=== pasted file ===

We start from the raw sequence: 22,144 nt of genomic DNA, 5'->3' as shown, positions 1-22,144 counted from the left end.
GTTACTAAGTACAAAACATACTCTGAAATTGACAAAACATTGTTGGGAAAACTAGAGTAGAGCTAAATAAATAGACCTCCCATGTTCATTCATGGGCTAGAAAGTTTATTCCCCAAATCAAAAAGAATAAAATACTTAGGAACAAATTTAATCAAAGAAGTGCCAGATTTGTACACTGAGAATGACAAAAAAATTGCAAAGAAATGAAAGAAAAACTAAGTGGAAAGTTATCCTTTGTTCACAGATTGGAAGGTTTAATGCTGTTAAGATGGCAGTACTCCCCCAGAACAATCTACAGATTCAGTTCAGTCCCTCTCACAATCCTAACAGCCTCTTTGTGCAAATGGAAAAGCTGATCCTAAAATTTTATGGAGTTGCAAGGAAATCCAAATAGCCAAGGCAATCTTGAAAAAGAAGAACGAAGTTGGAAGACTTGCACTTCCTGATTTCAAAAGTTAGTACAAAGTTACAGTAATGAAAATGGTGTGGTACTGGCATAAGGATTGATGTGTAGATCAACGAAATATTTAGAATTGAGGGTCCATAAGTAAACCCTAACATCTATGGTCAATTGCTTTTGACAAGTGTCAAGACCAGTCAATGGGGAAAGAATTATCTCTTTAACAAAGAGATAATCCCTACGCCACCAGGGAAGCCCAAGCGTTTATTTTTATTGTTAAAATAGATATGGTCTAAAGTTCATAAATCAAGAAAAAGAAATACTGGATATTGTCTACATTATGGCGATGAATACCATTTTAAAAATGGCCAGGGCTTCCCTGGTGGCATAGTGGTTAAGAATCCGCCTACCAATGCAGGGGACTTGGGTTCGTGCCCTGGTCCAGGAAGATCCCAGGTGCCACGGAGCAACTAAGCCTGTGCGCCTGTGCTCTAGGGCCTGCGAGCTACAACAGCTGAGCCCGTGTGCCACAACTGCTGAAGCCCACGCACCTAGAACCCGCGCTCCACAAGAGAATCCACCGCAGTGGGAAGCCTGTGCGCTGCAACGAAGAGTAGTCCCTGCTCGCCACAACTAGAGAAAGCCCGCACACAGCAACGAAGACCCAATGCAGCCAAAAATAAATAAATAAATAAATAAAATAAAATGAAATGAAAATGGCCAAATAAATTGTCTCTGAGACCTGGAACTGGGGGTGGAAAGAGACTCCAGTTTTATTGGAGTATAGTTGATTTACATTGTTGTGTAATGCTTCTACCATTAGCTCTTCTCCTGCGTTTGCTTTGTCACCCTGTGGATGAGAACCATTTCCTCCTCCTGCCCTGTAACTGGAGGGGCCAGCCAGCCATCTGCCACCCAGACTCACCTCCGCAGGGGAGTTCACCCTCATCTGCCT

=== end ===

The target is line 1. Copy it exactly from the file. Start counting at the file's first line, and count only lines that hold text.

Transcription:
We start from the raw sequence: 22,144 nt of genomic DNA, 5'->3' as shown, positions 1-22,144 counted from the left end.